This is part 4 of a five part series of North Korean entrepreneurship. You may want to start by reading it in order if you have not already.
Grant is not like the other defectors. He did not come from the poor, dark parts of North Korea. Grant came straight from Pyongyang, where the richest people in country call their home. His parents worked with the government. He never had a need to become an entrepreneur. Grant’s story is interesting because his parents were completely legal entrepreneurs in North Korea (well as “legal” as you can get). But they had approval and awareness from the government while operating.
His dad managed hotel restaurants in Pyongyang and Beijing. He even had Chinese investors.
His mom was the real breadwinner though. She had a similar operation to Jessie and Sam. She was a “trader” for getting goods for officials. I suspect she technically imported things that would be illegal if it was not for officials. When the U.N. imposed sanctions on North Korea, she still had ways to get goods in. She switched from using the train to a ring of unmarked trucks. After that, she made a name for herself. She worked her way up in the government importing goods for higher and higher status officials. She never made it as high as Kim himself though.
Grant had everything he could dream of as child. He never went hungry. In fact, Grant was a rather patriotic North Korean. And why wouldn’t he be? As far as he could tell, it was a great country that provided a great life for him. He regularly went to department stores where you could legally buy premium brands such as Gucci, Nike, and Adidas.
He also went to the state sponsored markets for cool clothes and even the black markets to buy from someone like Jessie or Sam.
His family had 2 computers at home, the legal one and the illegal one. A USA made, Dell desktop computer was the legal one (go figure). This reminds me of the fact that Kim Jung Il’s favorite computer was a Macbook Pro.
A Samsung laptop was the illegal one. It came complete, loaded with South Korean dramas and computer games.
One time, Grant shared illicit software with his school friends and got caught. For 3 days, Grant was taken in and interrogated. I wanted to get more details about what interrogation was like for an upper class kid, but all my questions seemed to depress him and I felt bad. Unlike the others, he left an extremely comfortable life behind as well as…well you can read on.
The first time Grant was caught, his parents had to pay $900 USD to the officials. The second time, the price went up to $2700. This reminded me of when I was a kid and used to dial 911 over and over. What on earth would could a North Korean parent do? Ground your kid? Take away his illegal laptop and hope he doesn’t cause more trouble for you?
Grant talked about getting taken in and interrogated as if its pretty regular occurrence for the wealthy kids in Pyongyang. I suspect he was bailed out before the “real” interrogation I have heard about elsewhere started. Grant was aware of his privilege though. He noted that things would be much different if his family was poorer and couldn’t afford the bribing price.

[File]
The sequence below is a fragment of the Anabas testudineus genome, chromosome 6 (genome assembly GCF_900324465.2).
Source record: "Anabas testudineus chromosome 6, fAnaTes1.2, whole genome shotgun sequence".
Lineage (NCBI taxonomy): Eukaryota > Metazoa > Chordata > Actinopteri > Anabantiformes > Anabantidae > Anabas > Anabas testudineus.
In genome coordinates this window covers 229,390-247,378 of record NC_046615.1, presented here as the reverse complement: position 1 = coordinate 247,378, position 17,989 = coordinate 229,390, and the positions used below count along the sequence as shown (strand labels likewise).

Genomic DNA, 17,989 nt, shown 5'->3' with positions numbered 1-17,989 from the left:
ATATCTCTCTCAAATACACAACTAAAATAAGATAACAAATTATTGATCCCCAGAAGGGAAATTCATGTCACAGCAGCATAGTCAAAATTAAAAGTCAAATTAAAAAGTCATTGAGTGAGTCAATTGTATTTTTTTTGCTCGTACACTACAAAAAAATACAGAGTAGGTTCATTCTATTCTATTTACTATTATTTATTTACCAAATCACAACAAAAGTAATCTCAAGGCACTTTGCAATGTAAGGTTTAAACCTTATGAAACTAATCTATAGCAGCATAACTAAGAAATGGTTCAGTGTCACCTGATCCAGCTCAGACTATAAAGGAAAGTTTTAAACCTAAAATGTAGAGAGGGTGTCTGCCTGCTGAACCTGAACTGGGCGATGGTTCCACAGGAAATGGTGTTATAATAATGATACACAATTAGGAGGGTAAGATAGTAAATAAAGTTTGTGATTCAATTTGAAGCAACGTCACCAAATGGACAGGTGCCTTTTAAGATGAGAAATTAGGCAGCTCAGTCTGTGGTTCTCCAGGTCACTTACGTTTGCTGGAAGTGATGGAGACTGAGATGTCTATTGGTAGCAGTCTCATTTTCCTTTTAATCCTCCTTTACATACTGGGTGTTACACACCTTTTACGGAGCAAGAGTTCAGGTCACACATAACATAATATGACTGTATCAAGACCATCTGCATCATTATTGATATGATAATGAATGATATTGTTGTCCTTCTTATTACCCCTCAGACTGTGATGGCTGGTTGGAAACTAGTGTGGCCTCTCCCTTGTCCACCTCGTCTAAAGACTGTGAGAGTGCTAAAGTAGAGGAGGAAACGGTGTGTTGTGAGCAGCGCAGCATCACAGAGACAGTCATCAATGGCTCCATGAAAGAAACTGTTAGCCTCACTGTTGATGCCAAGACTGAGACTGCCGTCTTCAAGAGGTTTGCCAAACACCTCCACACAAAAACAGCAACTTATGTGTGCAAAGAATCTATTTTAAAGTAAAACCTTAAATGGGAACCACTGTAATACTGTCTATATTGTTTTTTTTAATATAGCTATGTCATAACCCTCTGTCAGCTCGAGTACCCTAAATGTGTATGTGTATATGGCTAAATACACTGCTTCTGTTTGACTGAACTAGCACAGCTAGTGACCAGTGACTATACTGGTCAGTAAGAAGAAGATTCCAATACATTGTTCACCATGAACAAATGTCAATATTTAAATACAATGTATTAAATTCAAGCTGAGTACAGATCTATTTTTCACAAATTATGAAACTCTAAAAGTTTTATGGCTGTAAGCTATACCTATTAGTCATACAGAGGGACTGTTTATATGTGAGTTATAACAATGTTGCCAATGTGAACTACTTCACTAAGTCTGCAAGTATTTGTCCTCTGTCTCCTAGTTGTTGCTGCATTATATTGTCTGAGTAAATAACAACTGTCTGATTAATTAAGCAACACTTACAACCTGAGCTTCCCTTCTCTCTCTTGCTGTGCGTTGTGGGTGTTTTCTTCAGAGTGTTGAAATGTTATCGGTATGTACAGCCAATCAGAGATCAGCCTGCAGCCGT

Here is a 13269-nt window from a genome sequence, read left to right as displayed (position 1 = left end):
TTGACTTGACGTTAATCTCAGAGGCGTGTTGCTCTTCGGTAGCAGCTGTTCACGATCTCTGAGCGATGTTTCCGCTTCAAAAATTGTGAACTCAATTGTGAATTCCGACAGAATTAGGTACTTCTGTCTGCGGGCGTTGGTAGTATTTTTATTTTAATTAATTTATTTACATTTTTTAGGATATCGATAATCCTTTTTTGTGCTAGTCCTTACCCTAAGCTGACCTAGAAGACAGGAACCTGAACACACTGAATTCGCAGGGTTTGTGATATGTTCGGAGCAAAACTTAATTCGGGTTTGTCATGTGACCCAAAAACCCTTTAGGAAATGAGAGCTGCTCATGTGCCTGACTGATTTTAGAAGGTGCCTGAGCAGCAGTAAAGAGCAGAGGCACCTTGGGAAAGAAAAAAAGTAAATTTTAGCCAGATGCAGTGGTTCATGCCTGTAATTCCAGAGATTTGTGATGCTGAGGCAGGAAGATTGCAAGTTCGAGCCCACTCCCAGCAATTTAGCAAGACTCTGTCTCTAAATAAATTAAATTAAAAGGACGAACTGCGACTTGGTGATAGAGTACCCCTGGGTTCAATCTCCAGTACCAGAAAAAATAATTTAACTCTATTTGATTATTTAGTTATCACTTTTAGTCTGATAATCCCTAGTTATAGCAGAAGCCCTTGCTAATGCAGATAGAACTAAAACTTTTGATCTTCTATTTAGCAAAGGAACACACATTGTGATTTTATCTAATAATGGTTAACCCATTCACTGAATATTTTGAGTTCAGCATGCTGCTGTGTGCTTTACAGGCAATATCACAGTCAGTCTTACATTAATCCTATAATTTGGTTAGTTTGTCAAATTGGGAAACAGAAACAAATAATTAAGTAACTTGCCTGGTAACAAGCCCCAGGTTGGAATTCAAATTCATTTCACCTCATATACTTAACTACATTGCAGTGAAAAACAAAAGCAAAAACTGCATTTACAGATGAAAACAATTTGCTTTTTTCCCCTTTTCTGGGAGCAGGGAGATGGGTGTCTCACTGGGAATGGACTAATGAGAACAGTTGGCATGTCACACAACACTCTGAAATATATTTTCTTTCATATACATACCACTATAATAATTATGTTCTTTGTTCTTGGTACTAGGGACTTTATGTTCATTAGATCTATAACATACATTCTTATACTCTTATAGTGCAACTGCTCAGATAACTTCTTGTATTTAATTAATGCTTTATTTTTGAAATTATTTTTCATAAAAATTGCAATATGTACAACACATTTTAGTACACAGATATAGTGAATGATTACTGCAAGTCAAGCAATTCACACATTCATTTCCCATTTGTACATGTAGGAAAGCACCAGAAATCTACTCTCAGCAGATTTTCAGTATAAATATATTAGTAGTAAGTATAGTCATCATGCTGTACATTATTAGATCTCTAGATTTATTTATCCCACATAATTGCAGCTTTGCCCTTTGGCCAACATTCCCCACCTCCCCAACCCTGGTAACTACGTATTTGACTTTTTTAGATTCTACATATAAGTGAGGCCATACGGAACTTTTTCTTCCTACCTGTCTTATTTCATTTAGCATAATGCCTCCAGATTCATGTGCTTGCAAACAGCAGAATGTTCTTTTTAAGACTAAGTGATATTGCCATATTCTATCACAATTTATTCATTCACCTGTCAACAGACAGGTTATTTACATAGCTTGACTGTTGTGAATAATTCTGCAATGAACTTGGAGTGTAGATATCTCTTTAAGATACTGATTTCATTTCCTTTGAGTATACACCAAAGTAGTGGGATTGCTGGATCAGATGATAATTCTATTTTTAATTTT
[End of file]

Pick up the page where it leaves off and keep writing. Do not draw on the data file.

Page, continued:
You would not get out of the interrogation and would probably stay in prison. Keep in mind, paying $900 USD would have too much for most families after the forced currency reevaluation in 2009. Most families would only have had at most $300 USD for their entire wealth. I have no doubt many people in the upper government or who worked with the upper government had ways around this with bank accounts outside North Korea.
When he was a sophomore, Grant got to study abroad in Beijing and befriended some South Koreans who told him about humans rights issues in North Korea. He got angry and wanted to defend his country.
But later that night, Grant googled all the atrocities and had some very hard decisions to make. He decided if he was going to defect, his only chance was while he was abroad.
What could you possibly read online to convince you that you’re entire home country is a terrible place?
If Grant went through with this, it would mean never seeing his parents or friends again. He had just learned this. His world view shattered within a day. In some ways, life in Pyongyang sounded harder than the poor cities Sam and Jessie came from. The officials actually care when you are doing something illegal and it is expensive to bribe them out.
Worse for Grant, his family was punished because of his actions.. Grant never heard from his whole family again. He assumes they could no longer enter and exit the country anymore. All he really knows is they were moved to somewhere else in the country where he can not contact them. He had to destroy his own life as well as his parents. An incredibly tough decision for a sophomore in college to make. Hopefully he can still make a great life and use his efforts to help out future defectors.
I am still in touch with several North Koreans. If you have any questions, feel free to reach out and I can ask them.